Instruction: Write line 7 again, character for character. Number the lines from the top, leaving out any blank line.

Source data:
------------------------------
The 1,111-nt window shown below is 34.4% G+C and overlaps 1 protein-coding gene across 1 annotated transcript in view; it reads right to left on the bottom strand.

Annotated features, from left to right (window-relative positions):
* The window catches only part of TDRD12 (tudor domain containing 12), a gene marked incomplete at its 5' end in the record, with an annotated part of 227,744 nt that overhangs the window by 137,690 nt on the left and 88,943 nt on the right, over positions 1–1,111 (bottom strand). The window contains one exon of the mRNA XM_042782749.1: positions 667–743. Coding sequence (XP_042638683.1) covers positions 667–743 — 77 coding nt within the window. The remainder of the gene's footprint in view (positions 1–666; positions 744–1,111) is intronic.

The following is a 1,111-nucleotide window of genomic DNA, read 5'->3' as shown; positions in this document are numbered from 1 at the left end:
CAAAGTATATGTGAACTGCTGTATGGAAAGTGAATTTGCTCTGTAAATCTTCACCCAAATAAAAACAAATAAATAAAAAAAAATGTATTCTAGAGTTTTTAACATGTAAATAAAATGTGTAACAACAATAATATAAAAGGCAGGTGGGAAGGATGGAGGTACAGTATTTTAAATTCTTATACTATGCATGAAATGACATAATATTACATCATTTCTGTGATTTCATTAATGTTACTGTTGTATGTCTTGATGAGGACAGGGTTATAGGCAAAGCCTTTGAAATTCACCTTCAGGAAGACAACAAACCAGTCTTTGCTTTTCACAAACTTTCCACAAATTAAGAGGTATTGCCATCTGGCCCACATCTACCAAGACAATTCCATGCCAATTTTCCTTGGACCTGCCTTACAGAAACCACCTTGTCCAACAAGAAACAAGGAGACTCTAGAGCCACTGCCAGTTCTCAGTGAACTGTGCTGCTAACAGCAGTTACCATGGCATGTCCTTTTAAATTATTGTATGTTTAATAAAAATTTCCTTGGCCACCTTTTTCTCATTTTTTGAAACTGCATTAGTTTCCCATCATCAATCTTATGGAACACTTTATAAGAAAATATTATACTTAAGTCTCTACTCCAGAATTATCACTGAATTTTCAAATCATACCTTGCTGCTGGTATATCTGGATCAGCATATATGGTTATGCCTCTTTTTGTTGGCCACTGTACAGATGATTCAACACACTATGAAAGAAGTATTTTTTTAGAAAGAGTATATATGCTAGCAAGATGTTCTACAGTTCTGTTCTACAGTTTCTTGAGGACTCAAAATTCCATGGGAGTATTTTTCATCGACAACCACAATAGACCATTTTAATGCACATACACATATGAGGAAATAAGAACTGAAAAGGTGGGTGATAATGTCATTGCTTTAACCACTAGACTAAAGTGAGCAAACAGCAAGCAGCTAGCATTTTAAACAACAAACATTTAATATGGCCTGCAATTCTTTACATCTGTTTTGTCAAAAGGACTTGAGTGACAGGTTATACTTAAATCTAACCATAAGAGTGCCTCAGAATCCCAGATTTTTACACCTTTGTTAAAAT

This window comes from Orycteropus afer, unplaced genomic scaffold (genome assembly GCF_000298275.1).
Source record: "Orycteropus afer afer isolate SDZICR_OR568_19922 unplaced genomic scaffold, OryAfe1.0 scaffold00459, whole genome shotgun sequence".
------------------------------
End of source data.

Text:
Source record: "Orycteropus afer afer isolate SDZICR_OR568_19922 unplaced genomic scaffold, OryAfe1.0 scaffold00459, whole genome shotgun sequence".